Last year at this time we got smacked with a snow storm that brought many New England communities to a standstill. This October, instead of snow, we will wrap up the month with a hurricane. Not just any hurricane, but a “Frankenstorm.” This giant storm has already wreaked havoc in Cuba and the Bahamas. As it heads north, coastal flooding, flooding rainfall, high winds, downed trees, power outages, and snowfall are all possible. Weather-geeks on the East Coast are all a-twitter over this one!
Why is this storm such a monster? Hurricane Sandy was coined a “Frankenstorm” because of a rare confluence of factors: an existing storm to the east of it is causing Sandy to take the unusual path of turning westward into the coast instead of moving out to sea; the existing storm is making Sandy’s movement slower than usual; Sandy is coinciding with very high tides; there is a cold front coming down on Sandy’s northwest. So even if the force of Sandy’s wind is only at the CAT 1 level, the duration will be much longer than many past storms. Trees which normally survive occasional sub-100 mph gusts may not fare as well with the sustained nature of Sandy’s expected winds. As a consequence, greater property damage and more power outages may be the result.
A major factor contributing to the Frankenstorm’s expected damage is the timing of when it will hit land. The storm will smack into New England during a full moon. The gravitational pull of the moon normally raises the level of the tide, and with the additional wind from the storm, tides could overwhelm many of the protective barriers currently in place. Coastal cities and communities are at extreme risk of severe flooding as the result. NYC and Boston have already closed their public transportation system.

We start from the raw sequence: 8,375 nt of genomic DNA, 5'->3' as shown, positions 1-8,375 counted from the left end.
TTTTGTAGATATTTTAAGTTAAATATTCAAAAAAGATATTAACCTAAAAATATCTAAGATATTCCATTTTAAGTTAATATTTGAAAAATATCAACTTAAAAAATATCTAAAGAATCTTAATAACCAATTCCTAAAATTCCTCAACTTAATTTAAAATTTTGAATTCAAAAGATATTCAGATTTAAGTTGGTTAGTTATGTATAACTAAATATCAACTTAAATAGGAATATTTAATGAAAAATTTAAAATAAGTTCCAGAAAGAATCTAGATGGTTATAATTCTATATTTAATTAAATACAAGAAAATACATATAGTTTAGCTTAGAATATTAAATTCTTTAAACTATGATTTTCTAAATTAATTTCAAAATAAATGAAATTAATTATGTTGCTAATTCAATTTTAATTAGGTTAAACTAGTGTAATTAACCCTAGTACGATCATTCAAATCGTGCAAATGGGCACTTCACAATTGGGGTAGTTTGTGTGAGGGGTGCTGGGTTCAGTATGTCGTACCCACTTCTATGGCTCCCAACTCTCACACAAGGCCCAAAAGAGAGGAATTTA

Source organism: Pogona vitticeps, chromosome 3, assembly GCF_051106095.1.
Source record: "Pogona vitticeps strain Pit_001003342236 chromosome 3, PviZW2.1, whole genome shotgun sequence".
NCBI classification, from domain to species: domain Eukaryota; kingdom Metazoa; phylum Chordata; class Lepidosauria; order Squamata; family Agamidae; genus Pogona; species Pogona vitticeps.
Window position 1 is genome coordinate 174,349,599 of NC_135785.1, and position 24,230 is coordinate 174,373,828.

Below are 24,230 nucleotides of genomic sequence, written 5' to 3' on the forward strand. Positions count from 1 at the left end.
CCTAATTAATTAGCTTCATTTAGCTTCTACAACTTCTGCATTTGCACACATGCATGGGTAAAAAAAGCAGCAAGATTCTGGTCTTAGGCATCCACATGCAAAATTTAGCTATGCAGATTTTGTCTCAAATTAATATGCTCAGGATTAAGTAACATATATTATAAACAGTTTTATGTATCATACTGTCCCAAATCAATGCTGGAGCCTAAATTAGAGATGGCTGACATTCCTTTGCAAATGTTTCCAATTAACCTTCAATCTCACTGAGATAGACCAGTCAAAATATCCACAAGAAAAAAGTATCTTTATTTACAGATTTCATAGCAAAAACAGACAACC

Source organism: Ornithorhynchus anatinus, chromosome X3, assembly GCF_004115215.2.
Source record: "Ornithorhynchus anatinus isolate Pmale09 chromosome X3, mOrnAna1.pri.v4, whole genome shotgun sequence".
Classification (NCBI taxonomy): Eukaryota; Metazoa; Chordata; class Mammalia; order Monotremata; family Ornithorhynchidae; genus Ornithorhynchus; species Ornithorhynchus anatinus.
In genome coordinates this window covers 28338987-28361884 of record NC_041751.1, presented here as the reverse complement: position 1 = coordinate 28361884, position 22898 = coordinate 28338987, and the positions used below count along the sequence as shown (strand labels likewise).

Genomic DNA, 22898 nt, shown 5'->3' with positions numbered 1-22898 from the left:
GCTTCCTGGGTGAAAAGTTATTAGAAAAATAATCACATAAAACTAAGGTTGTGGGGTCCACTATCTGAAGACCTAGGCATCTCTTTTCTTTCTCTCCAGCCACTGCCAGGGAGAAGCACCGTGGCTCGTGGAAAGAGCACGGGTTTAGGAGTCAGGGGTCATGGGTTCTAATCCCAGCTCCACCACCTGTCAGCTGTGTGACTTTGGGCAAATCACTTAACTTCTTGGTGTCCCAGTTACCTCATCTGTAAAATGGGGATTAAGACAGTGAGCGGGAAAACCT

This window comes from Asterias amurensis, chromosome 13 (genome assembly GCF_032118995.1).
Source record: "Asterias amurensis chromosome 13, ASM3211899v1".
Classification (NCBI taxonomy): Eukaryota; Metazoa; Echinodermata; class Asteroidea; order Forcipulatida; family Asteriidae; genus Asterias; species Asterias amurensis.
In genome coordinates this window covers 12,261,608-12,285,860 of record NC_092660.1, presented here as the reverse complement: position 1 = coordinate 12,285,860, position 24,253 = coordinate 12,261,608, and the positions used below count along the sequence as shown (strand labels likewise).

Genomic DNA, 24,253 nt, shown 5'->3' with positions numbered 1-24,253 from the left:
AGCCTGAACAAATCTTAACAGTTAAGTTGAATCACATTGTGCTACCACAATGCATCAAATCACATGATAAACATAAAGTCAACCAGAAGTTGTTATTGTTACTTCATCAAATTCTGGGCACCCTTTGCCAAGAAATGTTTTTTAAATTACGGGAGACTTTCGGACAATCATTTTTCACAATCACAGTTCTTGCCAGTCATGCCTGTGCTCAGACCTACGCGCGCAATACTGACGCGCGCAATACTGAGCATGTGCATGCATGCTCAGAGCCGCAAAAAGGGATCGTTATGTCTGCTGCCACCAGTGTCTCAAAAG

The final piece of this Frankenstorm is that the moist, wet air being brought in from the ocean by Sandy is going to meet the cold air coming down from the north. When the 900-mile wide storm runs into that wall of cold air, places such as western Maryland, Virginia, and central and western Pennsylvania may see wet, heavy, powerline-dowing snow fall.
We have been preparing since Saturday. The interns have moved everything indoors, went food shopping, gassed up the cars, and made a nice stew. We will now stay inside to wait out the storm. Hopefully, Sandy’s timing will not coincide with the worst-case parameters and we will all skirt by without incident. Hey, at least it is not snowing 🙂